Cambridge's cool new invention; a piece of cloth is a display
They have developed a textile-based smart display that integrates smart sensors, LED displays, and electrical energy collection and storage directly into textiles, which can not only display graphic information in real time, interact with touch, but also bend and roll arbitrarily." A piece of cloth is a display"
When Textiles = Electronic Displays
With the popularization of concepts such as "smart home" and "Internet of Things", smart textiles have also become one of the focuses of scientists today.
If the textiles that can be seen everywhere in the streets can be used as various electronic devices, our life is bound to become more convenient and cool. However, at present, the function, size and shape of smart textiles are still limited by the manufacturing process and cannot meet this demand.
In recent years, related research has proposed that some special "smart fibers" can be directly integrated into textiles through traditional weaving or knitting processes. If successful, it means they can be made into everyday objects, greatly expanding the potential applications of smart textiles. In this study, the research team successfully produced a smart textile system called F-devices. The prototype device is about 46 inches. Although the appearance is no different from ordinary cloth textiles, it can operate as an electronic display. Real-time monitoring and display of RF signals, temperature, light, touch information, bio-sensing information, and automatic collection and storage of electricity.
At the same time, because it is directly made by commercial textile manufacturing technology, the raw material is textile fibers, which can be rolled and folded arbitrarily, with flexibility and flexibility that were difficult to achieve in previous smart textiles.According to the research team, the prototype display fabricated this time paves the way for next-generation e-textile applications, which may be involved in areas such as smart and energy-efficient buildings, such as buildings with smart textile technology that can generate and store energy on their own. In addition, the Internet of Things, distributed sensor networks, and flexible and wearable interactive displays integrated with textiles will all take a big step forward.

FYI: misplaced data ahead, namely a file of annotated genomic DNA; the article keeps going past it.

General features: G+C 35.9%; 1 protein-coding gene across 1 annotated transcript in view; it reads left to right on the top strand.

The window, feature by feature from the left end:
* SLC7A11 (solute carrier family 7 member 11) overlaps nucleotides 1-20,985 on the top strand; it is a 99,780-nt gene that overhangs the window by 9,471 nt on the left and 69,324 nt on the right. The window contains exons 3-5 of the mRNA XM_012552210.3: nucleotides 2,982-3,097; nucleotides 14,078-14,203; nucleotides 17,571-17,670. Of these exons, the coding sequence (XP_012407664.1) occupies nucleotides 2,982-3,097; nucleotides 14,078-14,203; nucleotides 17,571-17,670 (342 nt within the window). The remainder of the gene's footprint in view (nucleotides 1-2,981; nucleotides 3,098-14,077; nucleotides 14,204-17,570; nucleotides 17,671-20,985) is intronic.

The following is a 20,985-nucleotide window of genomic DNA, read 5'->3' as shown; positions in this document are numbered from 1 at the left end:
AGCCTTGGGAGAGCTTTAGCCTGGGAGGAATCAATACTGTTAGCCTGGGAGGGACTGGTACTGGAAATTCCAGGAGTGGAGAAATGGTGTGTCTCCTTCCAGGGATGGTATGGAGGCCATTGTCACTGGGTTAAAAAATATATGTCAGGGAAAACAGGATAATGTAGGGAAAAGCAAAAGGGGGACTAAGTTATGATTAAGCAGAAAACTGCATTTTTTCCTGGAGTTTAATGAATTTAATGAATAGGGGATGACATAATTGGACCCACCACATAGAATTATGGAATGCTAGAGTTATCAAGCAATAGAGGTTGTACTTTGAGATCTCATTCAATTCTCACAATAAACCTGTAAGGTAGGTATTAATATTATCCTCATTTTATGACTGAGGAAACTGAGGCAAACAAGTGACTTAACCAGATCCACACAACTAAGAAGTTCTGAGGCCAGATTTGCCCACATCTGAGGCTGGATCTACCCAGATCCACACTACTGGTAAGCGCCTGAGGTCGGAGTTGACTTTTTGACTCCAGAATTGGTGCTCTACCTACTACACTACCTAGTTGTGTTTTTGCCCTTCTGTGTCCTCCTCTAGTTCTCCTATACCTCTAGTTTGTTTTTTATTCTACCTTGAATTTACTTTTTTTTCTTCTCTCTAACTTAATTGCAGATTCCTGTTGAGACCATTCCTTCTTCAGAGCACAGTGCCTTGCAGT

Multiple functions in one, so cool!
So, how exactly is the system implemented?
First, the research team integrated 6 large fiber components of F-RF antenna, F-photodetector, F-touch sensor, F-temperature sensor, F-biosensor module, and F-energy storage module, while using RGB fiber as raw material , which realizes the multiple functions of the display screen.
The future may be "promising"
In addition to the excellent functional realization, in order to perfectly integrate the smart display and the weaving process, the research team also coated each fiber part with a material that can withstand enough stretching so that they can be directly used in textile manufacturing machinery and equipment middle.
In addition, in order to improve the reliability and durability of the smart display, the research team also woven some fiber-based components. After 1,000 mechanical and electrical stability tests and waterproof tests, it was found that there was no mechanical damage to the fiber optic components, and the performance deviation was also small. remain within a stable range.
In the end, the research team used conductive adhesives and laser welding techniques to join multiple fiber-optic components together, and successfully integrated multiple functions into a large piece of machine textile through a standard scalable textile manufacturing process.
In this regard, one of the leaders of the study, Jong min Kim, Professor of Engineering at the University of Cambridge, said: "Our method is based on the integration of micro and nanotechnology, advanced displays, sensors, energy and industrial textile manufacturing, which is a An important step towards making the most of sustainable, accessible e-fibers and e-textiles in everyday applications."
Currently, the research team is continuing to study how to improve the sustainability of the technology and how it can be applied to everyday objects, and is working on integrating sustainable materials into fiber components to propose a new class of textile-based energy systems. These flexible and practical smart textiles could eventually be made into batteries, supercapacitors, solar panels and other devices.